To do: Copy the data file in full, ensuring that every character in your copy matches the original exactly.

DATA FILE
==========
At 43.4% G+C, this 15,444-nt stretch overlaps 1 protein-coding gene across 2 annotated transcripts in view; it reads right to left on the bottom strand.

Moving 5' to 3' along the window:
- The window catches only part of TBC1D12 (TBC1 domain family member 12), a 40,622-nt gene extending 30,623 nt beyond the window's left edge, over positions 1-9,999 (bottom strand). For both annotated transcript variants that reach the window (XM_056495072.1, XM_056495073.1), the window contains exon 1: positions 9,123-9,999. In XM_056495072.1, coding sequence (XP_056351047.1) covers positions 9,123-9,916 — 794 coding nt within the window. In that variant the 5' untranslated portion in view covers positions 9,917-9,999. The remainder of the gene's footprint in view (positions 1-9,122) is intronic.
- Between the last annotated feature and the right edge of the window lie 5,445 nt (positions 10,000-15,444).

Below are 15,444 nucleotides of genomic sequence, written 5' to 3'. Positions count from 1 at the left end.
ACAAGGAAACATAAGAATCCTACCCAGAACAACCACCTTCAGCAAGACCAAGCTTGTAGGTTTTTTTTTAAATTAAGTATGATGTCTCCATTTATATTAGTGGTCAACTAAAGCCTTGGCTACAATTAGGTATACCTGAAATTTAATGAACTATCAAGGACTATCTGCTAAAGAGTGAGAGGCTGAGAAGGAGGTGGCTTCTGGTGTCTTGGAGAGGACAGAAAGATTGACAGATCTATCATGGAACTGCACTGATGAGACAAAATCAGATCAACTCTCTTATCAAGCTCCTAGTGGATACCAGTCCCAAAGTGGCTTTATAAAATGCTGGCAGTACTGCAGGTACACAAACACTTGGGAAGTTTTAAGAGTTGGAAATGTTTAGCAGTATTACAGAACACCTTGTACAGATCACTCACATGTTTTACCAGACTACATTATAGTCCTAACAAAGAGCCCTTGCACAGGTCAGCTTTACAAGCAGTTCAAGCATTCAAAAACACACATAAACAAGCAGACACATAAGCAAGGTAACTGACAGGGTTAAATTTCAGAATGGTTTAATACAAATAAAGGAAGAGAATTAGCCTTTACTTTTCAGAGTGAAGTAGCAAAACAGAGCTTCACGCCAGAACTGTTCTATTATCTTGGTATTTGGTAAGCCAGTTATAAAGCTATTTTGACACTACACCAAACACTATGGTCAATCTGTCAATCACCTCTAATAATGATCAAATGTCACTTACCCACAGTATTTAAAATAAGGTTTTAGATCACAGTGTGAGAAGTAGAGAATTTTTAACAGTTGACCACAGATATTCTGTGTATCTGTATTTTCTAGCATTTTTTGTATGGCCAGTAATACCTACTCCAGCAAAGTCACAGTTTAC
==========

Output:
At 43.4% G+C, this 15,444-nt stretch overlaps 1 protein-coding gene across 2 annotated transcripts in view; it reads right to left on the bottom strand.

Moving 5' to 3' along the window:
- The window catches only part of TBC1D12 (TBC1 domain family member 12), a 40,622-nt gene extending 30,623 nt beyond the window's left edge, over positions 1-9,999 (bottom strand). For both annotated transcript variants that reach the window (XM_056495072.1, XM_056495073.1), the window contains exon 1: positions 9,123-9,999. In XM_056495072.1, coding sequence (XP_056351047.1) covers positions 9,123-9,916 — 794 coding nt within the window. In that variant the 5' untranslated portion in view covers positions 9,917-9,999. The remainder of the gene's footprint in view (positions 1-9,122) is intronic.
- Between the last annotated feature and the right edge of the window lie 5,445 nt (positions 10,000-15,444).

Below are 15,444 nucleotides of genomic sequence, written 5' to 3'. Positions count from 1 at the left end.
ACAAGGAAACATAAGAATCCTACCCAGAACAACCACCTTCAGCAAGACCAAGCTTGTAGGTTTTTTTTTAAATTAAGTATGATGTCTCCATTTATATTAGTGGTCAACTAAAGCCTTGGCTACAATTAGGTATACCTGAAATTTAATGAACTATCAAGGACTATCTGCTAAAGAGTGAGAGGCTGAGAAGGAGGTGGCTTCTGGTGTCTTGGAGAGGACAGAAAGATTGACAGATCTATCATGGAACTGCACTGATGAGACAAAATCAGATCAACTCTCTTATCAAGCTCCTAGTGGATACCAGTCCCAAAGTGGCTTTATAAAATGCTGGCAGTACTGCAGGTACACAAACACTTGGGAAGTTTTAAGAGTTGGAAATGTTTAGCAGTATTACAGAACACCTTGTACAGATCACTCACATGTTTTACCAGACTACATTATAGTCCTAACAAAGAGCCCTTGCACAGGTCAGCTTTACAAGCAGTTCAAGCATTCAAAAACACACATAAACAAGCAGACACATAAGCAAGGTAACTGACAGGGTTAAATTTCAGAATGGTTTAATACAAATAAAGGAAGAGAATTAGCCTTTACTTTTCAGAGTGAAGTAGCAAAACAGAGCTTCACGCCAGAACTGTTCTATTATCTTGGTATTTGGTAAGCCAGTTATAAAGCTATTTTGACACTACACCAAACACTATGGTCAATCTGTCAATCACCTCTAATAATGATCAAATGTCACTTACCCACAGTATTTAAAATAAGGTTTTAGATCACAGTGTGAGAAGTAGAGAATTTTTAACAGTTGACCACAGATATTCTGTGTATCTGTATTTTCTAGCATTTTTTGTATGGCCAGTAATACCTACTCCAGCAAAGTCACAGTTTAC